from the war years made skiing easier and
safer. A growing number of new ski areas
near population centers introduced more people to the sport. In the 1950's, 54 new ski areas
opened. The old rope tows were being replaced by T Bars, J Bars and Pomas Tows.
Chairlifts, by this time, were mass-produced
and being installed throughout the country.
Even snow became better in the 1950s as the
first generation snowmaking machines and
groomers were introduced. And, the 1952
Olympics held in Oslo, Norway was garnering
a lot of attention. Although racing for the Norwegian Ski Team, the name Stein Erikson became a household name as he was the
first male Olympic Gold Medal winner who
was not from the European Alps. He later immigrated to the US, where he became an instructor and ski school director at several
different resorts over the span of his career.
The fact that a non Alps team member was
able to medal showed that Americans could
also actually compete and win, too! Ordinary
skiers became interested in participating in ski
racing, as well as recreational skiing. There
was tremendous growth during the 1950s because the middle class was beginning to be
able to participate. However, the 1960s would
be the golden era in the growth of skiing.
The next decade opened with the 1960
Olympics in Squaw Valley, California. This
North Lake Tahoe resort originally opened in
1949 with a goal of becoming a world class
ski area. The Squaw Valley Olympics were
the first Games held in the Western United
States. Technology had advanced so that computer software could report the results almost
instantaneously. In addition, the games were
televised, so much of the country's - and
world's - population was able to watch these
exciting events in their very own living rooms.
The images showed the international community that the United States ski resorts were on
a par with their European counterparts. The
US won three Silver Medals in this competition - in women's alpine events.
Four years later at the 1964 Winter Games
held in Innsbruck, Austria, two racers were

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carried almost 200 club members on this inaugural ride, and almost 8,000 passengers traveled this route during that first winter. Innkeepers relished the idea of expanding their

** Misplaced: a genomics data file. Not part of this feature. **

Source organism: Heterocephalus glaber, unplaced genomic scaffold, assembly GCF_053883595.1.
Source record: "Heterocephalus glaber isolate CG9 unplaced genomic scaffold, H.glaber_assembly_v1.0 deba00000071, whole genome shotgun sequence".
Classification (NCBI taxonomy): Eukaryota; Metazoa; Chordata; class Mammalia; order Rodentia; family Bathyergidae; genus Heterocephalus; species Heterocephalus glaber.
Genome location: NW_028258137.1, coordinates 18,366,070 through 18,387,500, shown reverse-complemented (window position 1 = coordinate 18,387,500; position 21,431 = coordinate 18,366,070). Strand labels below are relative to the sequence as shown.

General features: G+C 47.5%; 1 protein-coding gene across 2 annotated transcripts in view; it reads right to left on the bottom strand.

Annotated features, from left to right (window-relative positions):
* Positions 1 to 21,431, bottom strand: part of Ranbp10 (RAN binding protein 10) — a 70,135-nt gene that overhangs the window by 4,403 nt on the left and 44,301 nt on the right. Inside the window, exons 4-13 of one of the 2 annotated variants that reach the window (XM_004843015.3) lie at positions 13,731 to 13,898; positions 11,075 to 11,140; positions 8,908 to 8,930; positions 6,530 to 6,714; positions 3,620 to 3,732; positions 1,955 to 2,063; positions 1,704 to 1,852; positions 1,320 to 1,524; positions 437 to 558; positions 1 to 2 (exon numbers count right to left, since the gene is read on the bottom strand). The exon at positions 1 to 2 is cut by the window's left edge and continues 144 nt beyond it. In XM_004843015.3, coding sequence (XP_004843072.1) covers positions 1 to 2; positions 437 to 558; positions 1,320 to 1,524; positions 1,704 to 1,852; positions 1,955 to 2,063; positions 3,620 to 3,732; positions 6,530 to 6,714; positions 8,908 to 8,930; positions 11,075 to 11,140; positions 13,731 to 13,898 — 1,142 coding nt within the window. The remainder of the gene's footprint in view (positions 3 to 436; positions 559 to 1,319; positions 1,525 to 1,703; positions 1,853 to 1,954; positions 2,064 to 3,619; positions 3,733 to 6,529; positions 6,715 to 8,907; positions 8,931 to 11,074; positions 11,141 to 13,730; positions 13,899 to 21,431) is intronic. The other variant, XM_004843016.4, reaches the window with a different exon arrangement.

businesses into the colder months. However,
many of these vacationers were more interested in the party atmosphere; and to be associated with these trendsetters than riding on
top of the snow.
Since the economy had faltered by this
time due to the Great Depression, special Civilian Conservations Corps (CCC) programs
were implemented under President Franklin
D. Roosevelt. Some of these programs opened
state lands for public usage, and crews were
sent in to cut trails through forests to ascend
and descend the mountains, mostly at ski
areas and potential ski sites in New England.
W. Averill Harriman, an avid skier on the
European continent and Chairman of the
Board of the Union Pacific Railroad, took note
of the success of the Boston and Maine ski
train. On one of his European visits, he was
introduced to Austrian Count Felix Schaffgotsch and employed him to seek out the perfect location for a ski resort in the western
United States. There was one requirement.
This location needed to be near the Union Pacific rail line. After a long and intensive search,
he summoned Mr. Harriman to Ketchum,
Idaho. In late 1936, Sun Valley opened as the
first American ski destination. The North
American ski industry advanced further with
this milestone. Ski trains brought thousands
of skiers, including well known celebrities to
this area. Many who could afford it did travel
to be part of the North American ski scene!



Table of Contents for the Digital Edition of 2017-2018 Far West Skier's Guide

2017-2018 Far West Skier's Guide - Intro
2017-2018 Far West Skier's Guide - Cover1
2017-2018 Far West Skier's Guide - Cover2
2017-2018 Far West Skier's Guide - 1
2017-2018 Far West Skier's Guide - 2
2017-2018 Far West Skier's Guide - 3
2017-2018 Far West Skier's Guide - 4
2017-2018 Far West Skier's Guide - 5